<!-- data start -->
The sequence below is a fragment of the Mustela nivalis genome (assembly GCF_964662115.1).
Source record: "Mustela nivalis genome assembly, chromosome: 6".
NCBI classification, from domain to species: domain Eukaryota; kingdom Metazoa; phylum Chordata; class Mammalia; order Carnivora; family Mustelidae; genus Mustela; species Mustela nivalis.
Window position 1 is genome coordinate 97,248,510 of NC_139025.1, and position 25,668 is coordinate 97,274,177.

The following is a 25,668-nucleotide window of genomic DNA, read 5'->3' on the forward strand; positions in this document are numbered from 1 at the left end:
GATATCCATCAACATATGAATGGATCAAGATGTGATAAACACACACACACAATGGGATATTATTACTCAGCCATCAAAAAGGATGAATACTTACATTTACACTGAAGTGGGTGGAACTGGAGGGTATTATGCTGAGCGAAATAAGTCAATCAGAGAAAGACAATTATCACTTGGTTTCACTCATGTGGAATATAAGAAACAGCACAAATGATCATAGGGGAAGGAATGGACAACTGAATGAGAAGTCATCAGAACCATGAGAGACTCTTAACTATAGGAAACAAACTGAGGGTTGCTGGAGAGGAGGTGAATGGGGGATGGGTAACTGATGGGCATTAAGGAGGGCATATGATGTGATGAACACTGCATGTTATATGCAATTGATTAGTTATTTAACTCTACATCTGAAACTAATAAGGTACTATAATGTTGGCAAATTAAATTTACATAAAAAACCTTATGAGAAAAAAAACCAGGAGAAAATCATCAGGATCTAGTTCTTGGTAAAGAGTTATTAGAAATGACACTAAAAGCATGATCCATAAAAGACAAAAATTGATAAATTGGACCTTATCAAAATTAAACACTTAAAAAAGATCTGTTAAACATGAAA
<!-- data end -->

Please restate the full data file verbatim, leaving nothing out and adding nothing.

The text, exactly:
The sequence below is a fragment of the Mustela nivalis genome (assembly GCF_964662115.1).
Source record: "Mustela nivalis genome assembly, chromosome: 6".
NCBI classification, from domain to species: domain Eukaryota; kingdom Metazoa; phylum Chordata; class Mammalia; order Carnivora; family Mustelidae; genus Mustela; species Mustela nivalis.
Window position 1 is genome coordinate 97,248,510 of NC_139025.1, and position 25,668 is coordinate 97,274,177.

The following is a 25,668-nucleotide window of genomic DNA, read 5'->3' on the forward strand; positions in this document are numbered from 1 at the left end:
GATATCCATCAACATATGAATGGATCAAGATGTGATAAACACACACACACAATGGGATATTATTACTCAGCCATCAAAAAGGATGAATACTTACATTTACACTGAAGTGGGTGGAACTGGAGGGTATTATGCTGAGCGAAATAAGTCAATCAGAGAAAGACAATTATCACTTGGTTTCACTCATGTGGAATATAAGAAACAGCACAAATGATCATAGGGGAAGGAATGGACAACTGAATGAGAAGTCATCAGAACCATGAGAGACTCTTAACTATAGGAAACAAACTGAGGGTTGCTGGAGAGGAGGTGAATGGGGGATGGGTAACTGATGGGCATTAAGGAGGGCATATGATGTGATGAACACTGCATGTTATATGCAATTGATTAGTTATTTAACTCTACATCTGAAACTAATAAGGTACTATAATGTTGGCAAATTAAATTTACATAAAAAACCTTATGAGAAAAAAAACCAGGAGAAAATCATCAGGATCTAGTTCTTGGTAAAGAGTTATTAGAAATGACACTAAAAGCATGATCCATAAAAGACAAAAATTGATAAATTGGACCTTATCAAAATTAAACACTTAAAAAAGATCTGTTAAACATGAAA